You must inspect food that has come anywhere near flood water very carefully. Even the slightest contact with flood water can lead to contamination. There is a simple, basic rule: all foods that have touched flood water should be thrown away, with only one exception. Food in sealed, air tight, metal cans is entirely safe for use, as long as you carefully clean and disinfect the cans before opening. That means removing labels, washing cans with a scrub brush in a strong detergent solution, soaking them in a bleach solution for two minutes, then rinsing in clear water. Another method is to boil the cans for ten minutes. That's long enough to kill harmful bacteria while preserving the can and its contents.
Cookware and Utensils
If your cookware and kitchen utensils have come into contact with flood water, they'll require special treatment. Wash all china and glass dishes and cups and pots and pans that have been covered with flood waters with hot soapy water and use a brush to remove dirt. Any piece of equipment that can be taken apart should be cleaned in pieces. Dip in a sanitizing bleach solution and rinse in clean water. The bleach solution should be one half-cup of bleach to one gallon of water. Throw away dishes with deep cracks as well as all plastic and wooden utensils, plates, bowls and cookware. They cannot be disinfected. Toss out plastic baby bottles, nipples and plastic food containers. Also throw away any food, medicine or toiletry item that has come into contact with flood water.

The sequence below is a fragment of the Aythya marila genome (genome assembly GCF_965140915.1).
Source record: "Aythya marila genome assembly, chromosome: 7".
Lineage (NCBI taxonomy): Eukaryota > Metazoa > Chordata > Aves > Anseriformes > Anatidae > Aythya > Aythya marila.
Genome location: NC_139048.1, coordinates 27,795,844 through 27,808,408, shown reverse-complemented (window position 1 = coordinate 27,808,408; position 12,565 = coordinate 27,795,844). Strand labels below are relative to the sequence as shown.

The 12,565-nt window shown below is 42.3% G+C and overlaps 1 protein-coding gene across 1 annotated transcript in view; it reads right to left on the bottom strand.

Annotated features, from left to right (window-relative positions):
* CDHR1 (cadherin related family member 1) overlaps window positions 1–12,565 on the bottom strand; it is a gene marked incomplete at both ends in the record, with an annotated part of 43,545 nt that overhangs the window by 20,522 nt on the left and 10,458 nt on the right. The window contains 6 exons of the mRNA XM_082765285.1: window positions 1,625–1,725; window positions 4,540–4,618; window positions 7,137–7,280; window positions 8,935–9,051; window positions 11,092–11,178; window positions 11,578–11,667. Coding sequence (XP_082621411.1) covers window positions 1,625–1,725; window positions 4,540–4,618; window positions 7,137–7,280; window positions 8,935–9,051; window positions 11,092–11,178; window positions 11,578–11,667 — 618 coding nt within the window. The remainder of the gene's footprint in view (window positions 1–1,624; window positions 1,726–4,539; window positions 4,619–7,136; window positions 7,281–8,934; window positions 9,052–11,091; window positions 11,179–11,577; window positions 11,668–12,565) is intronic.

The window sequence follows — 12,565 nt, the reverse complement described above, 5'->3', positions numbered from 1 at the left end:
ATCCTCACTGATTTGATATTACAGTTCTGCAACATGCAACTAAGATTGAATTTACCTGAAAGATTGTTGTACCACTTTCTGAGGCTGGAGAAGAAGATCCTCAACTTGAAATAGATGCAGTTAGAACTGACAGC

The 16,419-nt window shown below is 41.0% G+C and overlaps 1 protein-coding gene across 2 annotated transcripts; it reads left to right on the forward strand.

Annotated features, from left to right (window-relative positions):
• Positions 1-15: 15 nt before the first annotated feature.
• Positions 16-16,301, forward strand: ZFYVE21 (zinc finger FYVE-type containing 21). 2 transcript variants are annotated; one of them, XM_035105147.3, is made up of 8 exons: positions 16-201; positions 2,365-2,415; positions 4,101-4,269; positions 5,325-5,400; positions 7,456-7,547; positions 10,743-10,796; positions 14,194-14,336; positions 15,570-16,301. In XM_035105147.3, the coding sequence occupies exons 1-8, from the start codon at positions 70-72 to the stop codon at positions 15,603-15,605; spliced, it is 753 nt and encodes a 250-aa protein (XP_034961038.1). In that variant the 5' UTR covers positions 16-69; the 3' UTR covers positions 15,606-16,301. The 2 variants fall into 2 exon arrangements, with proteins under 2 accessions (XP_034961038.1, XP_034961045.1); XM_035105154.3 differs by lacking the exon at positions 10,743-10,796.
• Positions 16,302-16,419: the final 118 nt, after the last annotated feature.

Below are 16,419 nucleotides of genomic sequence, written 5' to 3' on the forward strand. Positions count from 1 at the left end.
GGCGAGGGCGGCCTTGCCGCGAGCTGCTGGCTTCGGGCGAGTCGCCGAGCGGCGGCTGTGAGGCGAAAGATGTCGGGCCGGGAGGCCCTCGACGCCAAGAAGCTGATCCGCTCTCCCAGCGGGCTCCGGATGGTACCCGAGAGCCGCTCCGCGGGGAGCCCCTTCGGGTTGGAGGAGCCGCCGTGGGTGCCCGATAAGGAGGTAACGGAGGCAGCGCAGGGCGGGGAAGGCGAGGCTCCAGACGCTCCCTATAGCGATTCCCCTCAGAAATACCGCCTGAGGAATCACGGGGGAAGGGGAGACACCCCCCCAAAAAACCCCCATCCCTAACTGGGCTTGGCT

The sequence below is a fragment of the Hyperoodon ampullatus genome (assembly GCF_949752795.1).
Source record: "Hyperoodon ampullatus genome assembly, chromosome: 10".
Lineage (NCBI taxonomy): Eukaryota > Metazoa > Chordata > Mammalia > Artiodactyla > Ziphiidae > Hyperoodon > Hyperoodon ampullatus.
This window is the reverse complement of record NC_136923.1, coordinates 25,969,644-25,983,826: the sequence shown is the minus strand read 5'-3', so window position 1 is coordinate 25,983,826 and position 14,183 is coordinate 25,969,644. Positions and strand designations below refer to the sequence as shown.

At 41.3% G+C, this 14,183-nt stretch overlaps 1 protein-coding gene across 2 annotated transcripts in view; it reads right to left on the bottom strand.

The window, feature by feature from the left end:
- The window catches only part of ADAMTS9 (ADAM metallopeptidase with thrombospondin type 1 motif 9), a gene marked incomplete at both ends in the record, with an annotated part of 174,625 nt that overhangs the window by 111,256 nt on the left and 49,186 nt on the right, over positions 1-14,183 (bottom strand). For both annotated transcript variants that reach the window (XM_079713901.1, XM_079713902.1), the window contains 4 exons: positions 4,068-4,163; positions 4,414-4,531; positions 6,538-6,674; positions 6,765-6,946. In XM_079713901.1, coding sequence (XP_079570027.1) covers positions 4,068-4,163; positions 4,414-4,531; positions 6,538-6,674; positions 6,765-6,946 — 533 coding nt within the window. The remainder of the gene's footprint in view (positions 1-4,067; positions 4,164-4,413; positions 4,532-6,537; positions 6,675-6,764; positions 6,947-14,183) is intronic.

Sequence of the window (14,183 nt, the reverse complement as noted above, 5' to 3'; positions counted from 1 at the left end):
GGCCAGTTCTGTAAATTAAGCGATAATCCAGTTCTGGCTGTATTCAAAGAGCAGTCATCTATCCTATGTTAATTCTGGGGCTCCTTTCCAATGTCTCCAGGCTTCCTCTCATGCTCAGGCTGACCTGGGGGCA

Before you quench your thirst, make sure your water is safe. Boil all rain and tap water and water from containers you're not sure about. If you have a well, have the water tested before you resume use. Your local health department can help you here. Avoid contact with flood water. You could find yourself wading into harmful contaminants and debris. Always wash after contact with flood water. If you have questions about water quality, contact your local health department or county extension agent.
Sewage & Garbage
If storms have left you without running water, dealing with garbage and sewage can be a tricky chore. Until your toilets are working, use a portable one. If one is not available, bury waste on high ground, away from any well. Beware that sewage can backflow through floor drains into basements. Should this happen, disinfect with a solution of one-half cup of bleach to a gallon of water. And remember, never mix ammonia and chlorine bleach. That produces poisonous chlorine gas. After coming into contact with sewage or flood water, wash your hands well, especially before you eat or drink. Take the garbage out at least every four days and store it in a rigid container to keep animals and insects out.